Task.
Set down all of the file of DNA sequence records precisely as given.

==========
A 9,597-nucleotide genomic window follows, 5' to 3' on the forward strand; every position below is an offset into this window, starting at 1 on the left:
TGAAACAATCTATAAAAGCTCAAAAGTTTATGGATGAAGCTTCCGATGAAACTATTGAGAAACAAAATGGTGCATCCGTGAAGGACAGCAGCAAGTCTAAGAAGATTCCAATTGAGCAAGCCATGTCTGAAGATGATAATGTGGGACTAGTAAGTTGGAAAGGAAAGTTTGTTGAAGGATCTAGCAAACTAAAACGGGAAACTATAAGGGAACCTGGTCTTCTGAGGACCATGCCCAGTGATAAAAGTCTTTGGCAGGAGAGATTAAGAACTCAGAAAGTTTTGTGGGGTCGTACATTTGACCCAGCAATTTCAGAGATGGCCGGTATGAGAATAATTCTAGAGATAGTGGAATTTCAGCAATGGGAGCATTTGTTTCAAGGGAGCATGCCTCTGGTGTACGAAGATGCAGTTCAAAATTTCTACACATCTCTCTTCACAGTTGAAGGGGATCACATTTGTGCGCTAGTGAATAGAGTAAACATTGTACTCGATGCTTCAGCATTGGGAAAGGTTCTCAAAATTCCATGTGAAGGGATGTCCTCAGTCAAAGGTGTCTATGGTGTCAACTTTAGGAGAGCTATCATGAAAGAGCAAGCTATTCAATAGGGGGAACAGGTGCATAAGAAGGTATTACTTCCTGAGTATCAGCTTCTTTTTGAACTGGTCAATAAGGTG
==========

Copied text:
A 9,597-nucleotide genomic window follows, 5' to 3' on the forward strand; every position below is an offset into this window, starting at 1 on the left:
TGAAACAATCTATAAAAGCTCAAAAGTTTATGGATGAAGCTTCCGATGAAACTATTGAGAAACAAAATGGTGCATCCGTGAAGGACAGCAGCAAGTCTAAGAAGATTCCAATTGAGCAAGCCATGTCTGAAGATGATAATGTGGGACTAGTAAGTTGGAAAGGAAAGTTTGTTGAAGGATCTAGCAAACTAAAACGGGAAACTATAAGGGAACCTGGTCTTCTGAGGACCATGCCCAGTGATAAAAGTCTTTGGCAGGAGAGATTAAGAACTCAGAAAGTTTTGTGGGGTCGTACATTTGACCCAGCAATTTCAGAGATGGCCGGTATGAGAATAATTCTAGAGATAGTGGAATTTCAGCAATGGGAGCATTTGTTTCAAGGGAGCATGCCTCTGGTGTACGAAGATGCAGTTCAAAATTTCTACACATCTCTCTTCACAGTTGAAGGGGATCACATTTGTGCGCTAGTGAATAGAGTAAACATTGTACTCGATGCTTCAGCATTGGGAAAGGTTCTCAAAATTCCATGTGAAGGGATGTCCTCAGTCAAAGGTGTCTATGGTGTCAACTTTAGGAGAGCTATCATGAAAGAGCAAGCTATTCAATAGGGGGAACAGGTGCATAAGAAGGTATTACTTCCTGAGTATCAGCTTCTTTTTGAACTGGTCAATAAGGTG